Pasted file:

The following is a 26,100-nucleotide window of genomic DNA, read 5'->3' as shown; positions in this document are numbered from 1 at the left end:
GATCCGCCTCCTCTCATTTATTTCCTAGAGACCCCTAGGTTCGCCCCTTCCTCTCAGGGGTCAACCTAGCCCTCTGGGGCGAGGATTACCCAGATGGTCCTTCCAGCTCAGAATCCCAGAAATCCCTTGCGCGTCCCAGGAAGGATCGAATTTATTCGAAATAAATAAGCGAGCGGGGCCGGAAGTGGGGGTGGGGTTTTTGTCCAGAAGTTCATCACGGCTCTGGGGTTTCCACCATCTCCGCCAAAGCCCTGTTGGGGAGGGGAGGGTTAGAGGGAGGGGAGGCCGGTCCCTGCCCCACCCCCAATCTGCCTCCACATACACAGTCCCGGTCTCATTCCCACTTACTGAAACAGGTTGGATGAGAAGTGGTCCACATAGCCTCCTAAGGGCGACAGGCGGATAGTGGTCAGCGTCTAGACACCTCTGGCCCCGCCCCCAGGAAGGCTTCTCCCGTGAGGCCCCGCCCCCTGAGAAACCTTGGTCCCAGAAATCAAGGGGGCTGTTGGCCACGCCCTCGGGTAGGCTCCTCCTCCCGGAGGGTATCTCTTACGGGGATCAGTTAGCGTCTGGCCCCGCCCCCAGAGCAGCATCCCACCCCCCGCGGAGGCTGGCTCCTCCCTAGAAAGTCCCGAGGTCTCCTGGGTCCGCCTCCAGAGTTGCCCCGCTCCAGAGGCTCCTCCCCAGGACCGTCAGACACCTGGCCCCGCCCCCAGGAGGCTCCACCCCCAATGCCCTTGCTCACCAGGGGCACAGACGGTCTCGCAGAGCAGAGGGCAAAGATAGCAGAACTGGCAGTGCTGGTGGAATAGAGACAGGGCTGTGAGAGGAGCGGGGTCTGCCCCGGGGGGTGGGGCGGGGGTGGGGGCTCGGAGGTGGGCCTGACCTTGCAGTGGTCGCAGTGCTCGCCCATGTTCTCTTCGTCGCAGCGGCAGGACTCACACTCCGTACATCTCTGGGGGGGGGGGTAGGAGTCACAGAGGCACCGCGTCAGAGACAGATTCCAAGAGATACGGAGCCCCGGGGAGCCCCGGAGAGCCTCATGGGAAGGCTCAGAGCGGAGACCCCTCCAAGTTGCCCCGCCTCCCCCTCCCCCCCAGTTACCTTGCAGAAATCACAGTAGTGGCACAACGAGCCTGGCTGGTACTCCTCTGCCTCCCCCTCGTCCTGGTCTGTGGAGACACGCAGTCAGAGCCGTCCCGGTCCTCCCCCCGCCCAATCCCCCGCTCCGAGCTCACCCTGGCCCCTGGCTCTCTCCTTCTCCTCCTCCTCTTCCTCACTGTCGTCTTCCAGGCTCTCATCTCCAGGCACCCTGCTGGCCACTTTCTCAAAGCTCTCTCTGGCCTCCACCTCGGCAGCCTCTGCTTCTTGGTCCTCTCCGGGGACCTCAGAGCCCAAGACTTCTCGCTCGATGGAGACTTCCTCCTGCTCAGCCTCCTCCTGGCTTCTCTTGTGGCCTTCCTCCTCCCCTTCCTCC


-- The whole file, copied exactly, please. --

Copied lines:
The following is a 26,100-nucleotide window of genomic DNA, read 5'->3' as shown; positions in this document are numbered from 1 at the left end:
GATCCGCCTCCTCTCATTTATTTCCTAGAGACCCCTAGGTTCGCCCCTTCCTCTCAGGGGTCAACCTAGCCCTCTGGGGCGAGGATTACCCAGATGGTCCTTCCAGCTCAGAATCCCAGAAATCCCTTGCGCGTCCCAGGAAGGATCGAATTTATTCGAAATAAATAAGCGAGCGGGGCCGGAAGTGGGGGTGGGGTTTTTGTCCAGAAGTTCATCACGGCTCTGGGGTTTCCACCATCTCCGCCAAAGCCCTGTTGGGGAGGGGAGGGTTAGAGGGAGGGGAGGCCGGTCCCTGCCCCACCCCCAATCTGCCTCCACATACACAGTCCCGGTCTCATTCCCACTTACTGAAACAGGTTGGATGAGAAGTGGTCCACATAGCCTCCTAAGGGCGACAGGCGGATAGTGGTCAGCGTCTAGACACCTCTGGCCCCGCCCCCAGGAAGGCTTCTCCCGTGAGGCCCCGCCCCCTGAGAAACCTTGGTCCCAGAAATCAAGGGGGCTGTTGGCCACGCCCTCGGGTAGGCTCCTCCTCCCGGAGGGTATCTCTTACGGGGATCAGTTAGCGTCTGGCCCCGCCCCCAGAGCAGCATCCCACCCCCCGCGGAGGCTGGCTCCTCCCTAGAAAGTCCCGAGGTCTCCTGGGTCCGCCTCCAGAGTTGCCCCGCTCCAGAGGCTCCTCCCCAGGACCGTCAGACACCTGGCCCCGCCCCCAGGAGGCTCCACCCCCAATGCCCTTGCTCACCAGGGGCACAGACGGTCTCGCAGAGCAGAGGGCAAAGATAGCAGAACTGGCAGTGCTGGTGGAATAGAGACAGGGCTGTGAGAGGAGCGGGGTCTGCCCCGGGGGGTGGGGCGGGGGTGGGGGCTCGGAGGTGGGCCTGACCTTGCAGTGGTCGCAGTGCTCGCCCATGTTCTCTTCGTCGCAGCGGCAGGACTCACACTCCGTACATCTCTGGGGGGGGGGGTAGGAGTCACAGAGGCACCGCGTCAGAGACAGATTCCAAGAGATACGGAGCCCCGGGGAGCCCCGGAGAGCCTCATGGGAAGGCTCAGAGCGGAGACCCCTCCAAGTTGCCCCGCCTCCCCCTCCCCCCCAGTTACCTTGCAGAAATCACAGTAGTGGCACAACGAGCCTGGCTGGTACTCCTCTGCCTCCCCCTCGTCCTGGTCTGTGGAGACACGCAGTCAGAGCCGTCCCGGTCCTCCCCCCGCCCAATCCCCCGCTCCGAGCTCACCCTGGCCCCTGGCTCTCTCCTTCTCCTCCTCCTCTTCCTCACTGTCGTCTTCCAGGCTCTCATCTCCAGGCACCCTGCTGGCCACTTTCTCAAAGCTCTCTCTGGCCTCCACCTCGGCAGCCTCTGCTTCTTGGTCCTCTCCGGGGACCTCAGAGCCCAAGACTTCTCGCTCGATGGAGACTTCCTCCTGCTCAGCCTCCTCCTGGCTTCTCTTGTGGCCTTCCTCCTCCCCTTCCTCC